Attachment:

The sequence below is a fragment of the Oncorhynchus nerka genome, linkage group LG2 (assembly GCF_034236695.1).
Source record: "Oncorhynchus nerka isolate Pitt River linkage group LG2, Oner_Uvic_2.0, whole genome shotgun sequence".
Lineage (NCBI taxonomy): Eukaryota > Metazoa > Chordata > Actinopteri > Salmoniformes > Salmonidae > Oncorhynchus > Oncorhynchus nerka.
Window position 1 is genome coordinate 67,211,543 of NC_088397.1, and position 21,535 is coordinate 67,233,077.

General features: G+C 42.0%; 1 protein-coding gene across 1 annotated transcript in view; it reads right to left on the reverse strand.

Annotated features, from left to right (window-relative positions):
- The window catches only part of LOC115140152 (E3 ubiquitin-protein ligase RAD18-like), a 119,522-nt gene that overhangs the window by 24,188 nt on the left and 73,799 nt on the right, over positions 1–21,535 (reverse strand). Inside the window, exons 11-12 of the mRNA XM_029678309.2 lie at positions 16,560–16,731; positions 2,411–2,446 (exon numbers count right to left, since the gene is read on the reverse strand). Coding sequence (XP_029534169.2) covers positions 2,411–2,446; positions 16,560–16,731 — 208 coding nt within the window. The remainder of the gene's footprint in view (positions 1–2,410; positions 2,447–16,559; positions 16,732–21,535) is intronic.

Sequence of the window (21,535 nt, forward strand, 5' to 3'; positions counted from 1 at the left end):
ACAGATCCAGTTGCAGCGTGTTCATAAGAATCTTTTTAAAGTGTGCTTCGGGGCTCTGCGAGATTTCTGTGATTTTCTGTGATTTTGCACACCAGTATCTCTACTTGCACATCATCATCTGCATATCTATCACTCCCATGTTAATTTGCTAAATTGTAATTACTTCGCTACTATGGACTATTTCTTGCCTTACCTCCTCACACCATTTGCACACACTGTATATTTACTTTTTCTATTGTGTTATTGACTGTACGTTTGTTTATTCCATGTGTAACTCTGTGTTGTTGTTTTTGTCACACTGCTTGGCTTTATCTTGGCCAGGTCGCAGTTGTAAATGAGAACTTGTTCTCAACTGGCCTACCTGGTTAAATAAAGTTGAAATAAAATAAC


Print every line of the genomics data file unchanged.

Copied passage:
The sequence below is a fragment of the Oncorhynchus nerka genome, linkage group LG2 (assembly GCF_034236695.1).
Source record: "Oncorhynchus nerka isolate Pitt River linkage group LG2, Oner_Uvic_2.0, whole genome shotgun sequence".
Lineage (NCBI taxonomy): Eukaryota > Metazoa > Chordata > Actinopteri > Salmoniformes > Salmonidae > Oncorhynchus > Oncorhynchus nerka.
Window position 1 is genome coordinate 67,211,543 of NC_088397.1, and position 21,535 is coordinate 67,233,077.

General features: G+C 42.0%; 1 protein-coding gene across 1 annotated transcript in view; it reads right to left on the reverse strand.

Annotated features, from left to right (window-relative positions):
- The window catches only part of LOC115140152 (E3 ubiquitin-protein ligase RAD18-like), a 119,522-nt gene that overhangs the window by 24,188 nt on the left and 73,799 nt on the right, over positions 1–21,535 (reverse strand). Inside the window, exons 11-12 of the mRNA XM_029678309.2 lie at positions 16,560–16,731; positions 2,411–2,446 (exon numbers count right to left, since the gene is read on the reverse strand). Coding sequence (XP_029534169.2) covers positions 2,411–2,446; positions 16,560–16,731 — 208 coding nt within the window. The remainder of the gene's footprint in view (positions 1–2,410; positions 2,447–16,559; positions 16,732–21,535) is intronic.

Sequence of the window (21,535 nt, forward strand, 5' to 3'; positions counted from 1 at the left end):
ACAGATCCAGTTGCAGCGTGTTCATAAGAATCTTTTTAAAGTGTGCTTCGGGGCTCTGCGAGATTTCTGTGATTTTCTGTGATTTTGCACACCAGTATCTCTACTTGCACATCATCATCTGCATATCTATCACTCCCATGTTAATTTGCTAAATTGTAATTACTTCGCTACTATGGACTATTTCTTGCCTTACCTCCTCACACCATTTGCACACACTGTATATTTACTTTTTCTATTGTGTTATTGACTGTACGTTTGTTTATTCCATGTGTAACTCTGTGTTGTTGTTTTTGTCACACTGCTTGGCTTTATCTTGGCCAGGTCGCAGTTGTAAATGAGAACTTGTTCTCAACTGGCCTACCTGGTTAAATAAAGTTGAAATAAAATAAC